Oesophageal atresia (OA) is a congenital defect associated with additional malformations in 30-70% of the cases. In particular, OA is a component of the VACTERL association. Since some major features of the VACTERL association, including conotruncal heart defect, radial aplasia, and anal atresia, have been found in patients with microdeletion 22q11.2 (del(22q11.2)), we have screened for del(22q11.2) by fluorescent in situ hybridisation (FISH) in 15 syndromic patients with OA. Del(22q11.2) was detected in one of them, presenting with OA, tetralogy of Fallot, anal atresia, neonatal hypocalcaemia, and subtle facial anomalies resembling those of velocardiofacial syndrome. The occurrence of del(22q11.2) in our series of patients with OA is low (1/15), but this chromosomal anomaly should be included among causative factors of malformation complexes with OA. In addition, clinical variability of del(22q11.2) syndrome is further corroborated with inclusion of OA in the list of the findings associated with the deletion.  (+info)

Cat-scratch disease with paravertebral mass and osteomyelitis. (2/2187)

The case of a 9-year-old girl with cat-scratch disease (CSD) complicated by development of a paravertebral mass and osteomyelitis is presented. Following multiple scratches and inguinal lymphadenopathy, she developed back pain, and imaging demonstrated a paravertebral mass with evidence of osteomyelitis involving vertebra T9. The diagnosis was made on the basis of detection of Bartonella henselae by use of molecular techniques on an aspirate from the vertebral column and supportive serology for infection with B. henselae. Eleven other cases of this unusual manifestation associated with CSD have been reported in the literature and are reviewed. The patient was treated with gentamicin, followed by rifampicin and trimethoprim-sulfamethoxazole, orally and made a favorable recovery over 7 months. This is comparable with other case reports, regardless of the choice of antibiotic therapy. CSD in immunocompetent hosts is not always self-limiting, and tissues beyond the lymph nodes can be involved.  (+info)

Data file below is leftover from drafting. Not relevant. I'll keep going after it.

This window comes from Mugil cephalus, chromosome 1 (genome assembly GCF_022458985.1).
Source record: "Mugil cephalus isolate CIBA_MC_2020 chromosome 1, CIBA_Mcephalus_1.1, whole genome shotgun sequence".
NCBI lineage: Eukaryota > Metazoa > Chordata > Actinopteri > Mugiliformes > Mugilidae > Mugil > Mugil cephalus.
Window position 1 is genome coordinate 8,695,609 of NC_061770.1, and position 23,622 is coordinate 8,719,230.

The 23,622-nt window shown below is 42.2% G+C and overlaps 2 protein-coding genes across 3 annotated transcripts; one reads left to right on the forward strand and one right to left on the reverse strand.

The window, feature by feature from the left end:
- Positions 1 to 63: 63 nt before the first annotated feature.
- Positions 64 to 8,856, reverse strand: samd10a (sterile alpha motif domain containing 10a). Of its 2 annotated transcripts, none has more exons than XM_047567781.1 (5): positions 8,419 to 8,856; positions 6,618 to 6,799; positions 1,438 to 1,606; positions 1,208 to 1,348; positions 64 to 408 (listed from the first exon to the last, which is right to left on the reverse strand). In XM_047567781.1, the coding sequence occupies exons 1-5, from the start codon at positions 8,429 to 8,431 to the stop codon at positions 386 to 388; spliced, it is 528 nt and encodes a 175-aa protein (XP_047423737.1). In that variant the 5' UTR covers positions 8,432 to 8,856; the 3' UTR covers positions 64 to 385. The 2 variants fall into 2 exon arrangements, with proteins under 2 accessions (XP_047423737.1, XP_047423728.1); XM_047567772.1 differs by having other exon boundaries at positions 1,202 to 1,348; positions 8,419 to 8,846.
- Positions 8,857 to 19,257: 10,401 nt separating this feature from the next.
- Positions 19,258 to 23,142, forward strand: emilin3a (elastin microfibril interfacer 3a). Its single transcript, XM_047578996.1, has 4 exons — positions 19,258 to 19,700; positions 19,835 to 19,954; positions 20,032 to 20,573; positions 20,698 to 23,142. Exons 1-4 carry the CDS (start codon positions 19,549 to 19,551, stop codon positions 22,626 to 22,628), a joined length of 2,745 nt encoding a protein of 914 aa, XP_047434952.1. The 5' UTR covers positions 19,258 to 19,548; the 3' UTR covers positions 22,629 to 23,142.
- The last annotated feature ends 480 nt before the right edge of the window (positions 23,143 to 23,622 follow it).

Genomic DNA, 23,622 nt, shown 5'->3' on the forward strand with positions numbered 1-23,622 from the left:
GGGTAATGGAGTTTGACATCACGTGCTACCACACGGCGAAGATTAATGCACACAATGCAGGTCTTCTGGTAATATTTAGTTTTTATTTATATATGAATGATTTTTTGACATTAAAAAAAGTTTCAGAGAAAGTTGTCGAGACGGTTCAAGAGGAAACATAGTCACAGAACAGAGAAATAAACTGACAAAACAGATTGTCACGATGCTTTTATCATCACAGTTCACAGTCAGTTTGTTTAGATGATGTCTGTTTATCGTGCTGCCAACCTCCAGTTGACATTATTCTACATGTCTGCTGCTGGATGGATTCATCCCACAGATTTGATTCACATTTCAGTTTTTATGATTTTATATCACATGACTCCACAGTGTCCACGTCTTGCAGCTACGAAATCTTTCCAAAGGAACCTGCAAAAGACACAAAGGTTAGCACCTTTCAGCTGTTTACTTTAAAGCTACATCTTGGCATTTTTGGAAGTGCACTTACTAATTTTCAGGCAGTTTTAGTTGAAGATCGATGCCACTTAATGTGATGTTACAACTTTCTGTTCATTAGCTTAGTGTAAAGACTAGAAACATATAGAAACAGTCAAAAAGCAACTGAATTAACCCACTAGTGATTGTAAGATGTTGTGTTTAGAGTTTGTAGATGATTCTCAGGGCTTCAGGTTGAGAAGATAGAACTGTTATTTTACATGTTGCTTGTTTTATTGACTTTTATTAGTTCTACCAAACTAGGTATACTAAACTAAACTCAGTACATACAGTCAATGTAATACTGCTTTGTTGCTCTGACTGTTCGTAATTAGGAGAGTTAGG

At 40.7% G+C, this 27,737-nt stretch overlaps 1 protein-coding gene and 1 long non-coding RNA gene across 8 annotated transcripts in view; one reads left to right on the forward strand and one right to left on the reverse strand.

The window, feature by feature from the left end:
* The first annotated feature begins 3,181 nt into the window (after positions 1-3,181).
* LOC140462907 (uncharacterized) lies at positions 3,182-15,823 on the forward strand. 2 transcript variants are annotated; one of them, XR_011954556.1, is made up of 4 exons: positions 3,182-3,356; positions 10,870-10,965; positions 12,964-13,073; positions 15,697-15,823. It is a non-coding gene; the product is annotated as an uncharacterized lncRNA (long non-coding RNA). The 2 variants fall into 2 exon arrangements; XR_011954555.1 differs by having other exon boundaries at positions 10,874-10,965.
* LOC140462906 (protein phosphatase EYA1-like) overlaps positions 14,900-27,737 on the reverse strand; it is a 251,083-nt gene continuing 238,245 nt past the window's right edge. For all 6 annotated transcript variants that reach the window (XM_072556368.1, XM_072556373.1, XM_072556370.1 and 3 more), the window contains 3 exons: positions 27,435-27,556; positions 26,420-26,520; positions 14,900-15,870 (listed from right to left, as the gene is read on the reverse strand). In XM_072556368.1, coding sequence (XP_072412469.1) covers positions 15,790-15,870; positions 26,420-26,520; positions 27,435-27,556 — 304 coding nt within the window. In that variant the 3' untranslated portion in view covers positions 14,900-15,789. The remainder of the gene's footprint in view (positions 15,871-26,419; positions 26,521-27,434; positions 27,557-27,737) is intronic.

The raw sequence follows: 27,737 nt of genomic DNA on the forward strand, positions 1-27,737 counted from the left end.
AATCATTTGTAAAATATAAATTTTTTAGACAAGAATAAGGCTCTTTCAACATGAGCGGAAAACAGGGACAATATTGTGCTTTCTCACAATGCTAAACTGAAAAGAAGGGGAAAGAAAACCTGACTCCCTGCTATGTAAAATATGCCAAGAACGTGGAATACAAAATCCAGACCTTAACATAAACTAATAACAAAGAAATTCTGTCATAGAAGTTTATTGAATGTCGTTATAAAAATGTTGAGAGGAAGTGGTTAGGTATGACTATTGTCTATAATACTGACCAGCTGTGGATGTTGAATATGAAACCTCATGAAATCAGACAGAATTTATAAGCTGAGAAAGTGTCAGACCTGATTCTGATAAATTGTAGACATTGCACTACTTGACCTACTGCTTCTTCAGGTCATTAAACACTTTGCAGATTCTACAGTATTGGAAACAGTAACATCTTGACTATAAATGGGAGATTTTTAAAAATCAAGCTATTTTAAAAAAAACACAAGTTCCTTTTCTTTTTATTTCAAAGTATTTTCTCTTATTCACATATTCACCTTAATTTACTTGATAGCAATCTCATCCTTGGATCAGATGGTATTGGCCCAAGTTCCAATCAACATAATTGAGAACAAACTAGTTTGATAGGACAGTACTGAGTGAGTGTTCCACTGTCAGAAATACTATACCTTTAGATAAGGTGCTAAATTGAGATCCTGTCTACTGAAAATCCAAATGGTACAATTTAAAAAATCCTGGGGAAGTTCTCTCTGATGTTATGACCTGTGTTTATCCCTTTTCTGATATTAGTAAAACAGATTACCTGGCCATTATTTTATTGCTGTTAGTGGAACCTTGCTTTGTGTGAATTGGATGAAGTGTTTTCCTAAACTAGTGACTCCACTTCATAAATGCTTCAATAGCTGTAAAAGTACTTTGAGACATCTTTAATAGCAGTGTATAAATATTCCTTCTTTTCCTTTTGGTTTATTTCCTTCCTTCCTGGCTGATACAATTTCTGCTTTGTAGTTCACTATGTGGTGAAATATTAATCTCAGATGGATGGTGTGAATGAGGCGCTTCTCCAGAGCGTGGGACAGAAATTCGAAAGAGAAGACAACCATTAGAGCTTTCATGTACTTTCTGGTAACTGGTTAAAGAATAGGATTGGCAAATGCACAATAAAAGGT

Morphological adaptation to thermal stress in a marine fish, Fundulus heteroclitus. (3/2187)

Populations of Fundulus heteroclitus (Cyprinodontidae), a coastal marine fish, were studied in control and artificially heated environments on the north shore of Long Island to determine patterns of variation in morphology and the extent to which this variation reflected adaptation to environmental characteristics. Principal components and discriminant function analyses were used to analyze variation in and among seventeen morphological characters. Fishes living in water artificially heated by a power plant exhibited marked divergence from control populations in head morphology, and convergence with a population sampled at more southern latitudes. Hence, these differences were interpreted as adaptations to warm environments. Greater morphological variation is detected at the heated locality than at control localities, and this may be partially due to a breakdown in developmental homeostasis, and partially due to selection favoring phenotypes that are rare in this environment.  (+info)

Cotrel-Dubousset instrumentation for the treatment of severe scoliosis. (4/2187)

In a multicentric study, 36 cases (40 curves) of severe scoliosis were analysed; 19 were idiopathic and 17 neurological, Cobb angles ranged from 70 degrees to 145 degrees, all had undergone three-rod Cotrel-Dubousset (CD) instrumentation. The correction on the frontal plane achieved more than 50% of the preoperative angle (53.9% for idiopathic curves and 55.6% for neurological ones). On the sagittal plane the pathological shape of the spine was reduced and distinctly ameliorated. In ten patients, the authors successfully applied a technique, alternative to the original one, which was based on the use of two or three screws in the lumbar area, one supplementary pedicle transverse claw on the cranial area and two rods connected by a domino, instead of a single rod (the longer one applied on the concave side). The main complications were: one case of infection, three of vascular compression of the duodenum, one of crank-shaft phenomenon and one laminar hook displacement. The excellent result achieved in both, idiopathic and neurological severe and stiff scoliosis shows the efficacy, reliability and versatility of CD three-rod instrumentation.  (+info)

Long-term three-dimensional changes of the spine after posterior spinal instrumentation and fusion in adolescent idiopathic scoliosis. (5/2187)